Life As I Have Seen It
Sam Evans

Speaking Truth with Transparency, Humor & Love

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Life As I Have Seen It

Rule #491 of Survival: Never Chase a Wolf

by Samantha Evans on 06/19/17

You may have missed my last blog. I spoke of almost drowning under a sailboat sail and joked about a squad of angels in heaven assigned the sole purpose of my safety. I referred to them as the Sam Squad. Sierra 2.

This is another example of a time when divine intervention was required.

"HQ to Sierra 2."

Go for Sierra 2.”

Asset has just been targeted by a wolf.”

Sierra 2 leader groans. “HQ, please repeat.” He had heard correctly. He just wished he hadn’t.

Whiskey Oscar Lima Foxtrot. Canis lupis. Sierra 2, immediate deploy—“

Sierra 2 deployed.” 

...ment required.” finishes HQ as Sierra 2 is already performing their HALO jumps (High Altitude, Low Opening) from heaven. 

HQ to Sierra 2, also, be advised. Asset is pregnant again.”

Asset is...”

With child. Again.”

Does she know?”

Not yet.”

Anything else we should know,” Sierra 2 asks tersely.

She just registered to run a 5k next Saturday. Record highs for heat.”

Fantastic.” Sierra 2 leader hesitates, finger hovering over his mike as he plunges to earth. “Her prayers lately have been breaking my heart. Do they get to keep this one?”

“Has to survive a wolf stalking her, first.”

Clint and I had driven to Crater Lake in Oregon. We were camping at Diamond Lake. Take a look at the pictures I posted because words do not do this corner of God's creation any justice. And actually, the pictures are a dingy duplicate as well, so, I'm sorry, but you're going to have to drop what you're doing and book a flight for PDX--Portland, OR. 

Gorgeous, absolutely stunning. Breath-taking. No, none of those words are enough.

I don’t know about you, but I always wake up extremely early when I am camping. It’s never the best night sleep, but even more so, it is the pull to be silently immersed in the beautiful world waking up around me.

This particular morning I had started a campfire and I was reading my Bible when I had the sudden feeling that I was not alone. I looked up. Fifteen feet in front of me, across from the fire was a gray wolf—one of the most majestic creatures I had ever seen.

My initial reaction was that of absolute dread. Cold fear. It’s body was poised and it’s piercing black eyes were cataloging my every movement. Weapon. My eyes darted toward the burning logs in the fire pit and back up. The wolf hadn’t moved.

My next thought was, I need to get a picture. I slowly reached down to my left, only to realize that my camera was in the van, which was doubling as our tent.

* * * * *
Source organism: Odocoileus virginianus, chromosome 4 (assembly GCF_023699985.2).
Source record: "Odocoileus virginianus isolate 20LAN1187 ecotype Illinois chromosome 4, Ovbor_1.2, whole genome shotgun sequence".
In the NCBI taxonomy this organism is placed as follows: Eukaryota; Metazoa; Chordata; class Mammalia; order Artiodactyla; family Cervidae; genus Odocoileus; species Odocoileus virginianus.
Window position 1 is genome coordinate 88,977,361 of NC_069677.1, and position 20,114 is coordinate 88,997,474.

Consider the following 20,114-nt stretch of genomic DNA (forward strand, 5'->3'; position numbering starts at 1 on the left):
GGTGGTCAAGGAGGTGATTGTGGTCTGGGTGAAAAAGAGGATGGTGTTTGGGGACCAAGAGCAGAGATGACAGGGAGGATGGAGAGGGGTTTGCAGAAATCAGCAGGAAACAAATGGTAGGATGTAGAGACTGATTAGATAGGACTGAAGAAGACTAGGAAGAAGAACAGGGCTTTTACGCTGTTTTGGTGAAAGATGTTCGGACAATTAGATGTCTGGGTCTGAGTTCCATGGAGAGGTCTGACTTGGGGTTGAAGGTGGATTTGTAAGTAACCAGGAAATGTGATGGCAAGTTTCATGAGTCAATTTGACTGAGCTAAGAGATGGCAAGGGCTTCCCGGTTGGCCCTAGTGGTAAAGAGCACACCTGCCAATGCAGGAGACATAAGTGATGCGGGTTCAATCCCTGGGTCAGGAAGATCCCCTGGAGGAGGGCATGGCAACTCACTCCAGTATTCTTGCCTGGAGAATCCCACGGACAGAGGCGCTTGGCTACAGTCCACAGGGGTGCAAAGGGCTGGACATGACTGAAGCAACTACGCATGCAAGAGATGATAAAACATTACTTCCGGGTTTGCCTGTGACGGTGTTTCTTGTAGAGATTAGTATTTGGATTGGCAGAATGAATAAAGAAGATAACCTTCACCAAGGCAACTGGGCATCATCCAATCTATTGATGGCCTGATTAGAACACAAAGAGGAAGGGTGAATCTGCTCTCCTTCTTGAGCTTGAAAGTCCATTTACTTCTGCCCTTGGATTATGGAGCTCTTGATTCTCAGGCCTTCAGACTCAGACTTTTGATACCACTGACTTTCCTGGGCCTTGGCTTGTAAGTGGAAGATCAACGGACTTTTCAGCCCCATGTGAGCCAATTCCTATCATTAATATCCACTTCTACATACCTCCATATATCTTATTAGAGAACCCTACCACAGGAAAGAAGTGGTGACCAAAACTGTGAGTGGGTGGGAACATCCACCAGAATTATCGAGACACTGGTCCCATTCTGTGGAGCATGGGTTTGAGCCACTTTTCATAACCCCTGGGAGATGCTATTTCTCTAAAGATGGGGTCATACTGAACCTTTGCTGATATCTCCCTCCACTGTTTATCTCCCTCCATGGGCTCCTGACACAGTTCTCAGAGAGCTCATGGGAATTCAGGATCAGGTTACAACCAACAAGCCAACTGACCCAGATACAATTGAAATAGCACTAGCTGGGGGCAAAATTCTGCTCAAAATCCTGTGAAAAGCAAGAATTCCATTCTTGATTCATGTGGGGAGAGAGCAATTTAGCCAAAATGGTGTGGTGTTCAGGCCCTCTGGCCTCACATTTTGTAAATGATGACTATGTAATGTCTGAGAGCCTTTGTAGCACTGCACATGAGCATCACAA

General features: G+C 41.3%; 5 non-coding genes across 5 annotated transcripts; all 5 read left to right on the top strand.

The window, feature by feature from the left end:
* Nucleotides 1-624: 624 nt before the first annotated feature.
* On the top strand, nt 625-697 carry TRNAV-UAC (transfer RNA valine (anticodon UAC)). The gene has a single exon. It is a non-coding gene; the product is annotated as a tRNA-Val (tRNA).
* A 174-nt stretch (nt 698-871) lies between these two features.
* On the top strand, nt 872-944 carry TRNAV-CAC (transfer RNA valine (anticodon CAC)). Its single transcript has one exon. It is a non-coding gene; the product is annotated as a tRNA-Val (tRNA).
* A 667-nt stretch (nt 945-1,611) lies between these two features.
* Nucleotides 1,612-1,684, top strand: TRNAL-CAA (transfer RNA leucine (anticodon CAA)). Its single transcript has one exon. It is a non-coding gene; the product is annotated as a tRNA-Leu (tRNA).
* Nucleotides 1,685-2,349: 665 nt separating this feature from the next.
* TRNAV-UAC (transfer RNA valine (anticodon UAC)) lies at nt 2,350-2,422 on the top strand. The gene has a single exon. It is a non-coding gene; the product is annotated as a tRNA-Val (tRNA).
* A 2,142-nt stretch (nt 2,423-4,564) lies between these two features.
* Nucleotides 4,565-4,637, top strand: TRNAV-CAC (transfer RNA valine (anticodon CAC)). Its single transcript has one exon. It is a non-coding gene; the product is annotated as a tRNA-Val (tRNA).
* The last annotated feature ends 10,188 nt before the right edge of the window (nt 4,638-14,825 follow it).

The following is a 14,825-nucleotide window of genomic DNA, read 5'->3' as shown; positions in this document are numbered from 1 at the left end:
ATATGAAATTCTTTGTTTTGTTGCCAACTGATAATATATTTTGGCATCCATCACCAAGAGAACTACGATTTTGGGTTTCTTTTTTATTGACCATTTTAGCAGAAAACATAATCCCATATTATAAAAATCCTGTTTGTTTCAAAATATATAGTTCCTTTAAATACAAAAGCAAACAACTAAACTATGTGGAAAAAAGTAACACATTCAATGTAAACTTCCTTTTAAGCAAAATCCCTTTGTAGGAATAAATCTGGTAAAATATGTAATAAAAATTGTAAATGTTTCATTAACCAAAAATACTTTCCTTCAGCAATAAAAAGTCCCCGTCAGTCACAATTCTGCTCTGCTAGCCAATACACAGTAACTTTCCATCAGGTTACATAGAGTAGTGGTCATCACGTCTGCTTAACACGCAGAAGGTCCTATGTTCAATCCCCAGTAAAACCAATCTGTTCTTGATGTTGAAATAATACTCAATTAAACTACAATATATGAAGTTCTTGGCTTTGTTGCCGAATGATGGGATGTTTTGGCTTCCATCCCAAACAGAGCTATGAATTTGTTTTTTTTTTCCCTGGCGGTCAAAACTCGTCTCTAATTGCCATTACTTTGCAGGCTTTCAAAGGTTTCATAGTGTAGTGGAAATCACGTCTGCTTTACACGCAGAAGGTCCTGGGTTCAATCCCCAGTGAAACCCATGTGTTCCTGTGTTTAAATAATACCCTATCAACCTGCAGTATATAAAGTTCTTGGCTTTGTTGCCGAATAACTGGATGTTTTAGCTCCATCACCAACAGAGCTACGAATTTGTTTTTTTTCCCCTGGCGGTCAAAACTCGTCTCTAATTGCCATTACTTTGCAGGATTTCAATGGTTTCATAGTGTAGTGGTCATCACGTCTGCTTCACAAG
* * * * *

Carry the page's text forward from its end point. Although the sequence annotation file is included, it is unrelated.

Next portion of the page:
Rule #491 of Survival: Never chase a wolf.

I begged the wolf not to move but that was that moment that Sierra 2 stepped in. Either that, or the sound of the car door spooked the wolf. Regardless, it retreated further back into the woods. I actually chased it for several paces, camera in hand, before my think-this-through kicked in and I realized the futility—and stupidity—of pursuing a wolf through the wild. 

And I didn’t know yet that I was pregnant.

Clint and I had no children on earth, yet this was our third pregnancy. I found out the next weekend. Following the 5K I ran, my head was pounding, my face was fire-hot and I was wolf-at-a-campsite close to losing the contents of my stomach. I had PR'd, pushed myself, but there was no reason that I should have felt that depleted. I remember racing home—pardon the pun—and lying on the floor of the bathroom, consciously breathing away the nausea.

I'd wanted to have a baby so badly. My prayers had tunnel vision and for months it seemed that there was not a time I spoke to God expect to ask him for a child. This morning as I read Genesis 18, it was easy to put myself in Sarah's shoes.

"I will surely return to you about this time next year, and Sarah your wife will have a son" (Genesis 18:10). 

Abraham is 99 years-old and told by God that the following year he and Sarah will have a child. Finally! After twenty-five years of waiting, God has given them a definitive answer. Next year. Through Sarah. Not Hagar or any other woman. Though Sarah. And then I saw something in the text that I had never lingered on before in the scores of times I have read this passage. “I will return around this time.”

Abraham encounters God, literally walks beside Him. In my mind that is a fairly noteworthy event. So good thing it’s noted in Genesis 18. 

But don’t you think it would also be worthy of notation if the Trinity stopped by your home with a baby gift, asked to hold your child and then nuzzled with it nose to nose?! It's like trying to read a story with several pages ripped out. 

Even though that story is not recorded in Genesis 21 with the mention of Isaac's birth, I know that it happened. God promised that He would be there. That’s all I need to know. God was there when Isaac was born to Abraham and Sarah.

I can joke about Sierra 2 all I want, but the truth is that God has been there. He was there when I was trapped beneath the sailboat sail. He was there when I needed protection from the wolf. He was there when our first daughter Kaylynn was born to earth. He was there for her sisters' birthdays as well. I couldn’t shake His hand, or hand my babies to Him, but He was there. Of course He was there. How could He miss such a joyous celebration?

He was there, too, when each of my three babies were born to heaven. And those three He has held in His arms.

I have experienced so many moments with my Savior that I refer to as spiritual sweet spots—moments in which I feel God’s presence so intimately. Reading my Bible at Diamond Lake was one of them. Even though God has never sat beside me at a campfire as he did with Abraham, God has sat beside me at a campfire.

“You will seek Me you and you will find Me when you seek with your whole heart” (Jeremiah 29:13). 

God promises that He’ll be there and that is all I need to know.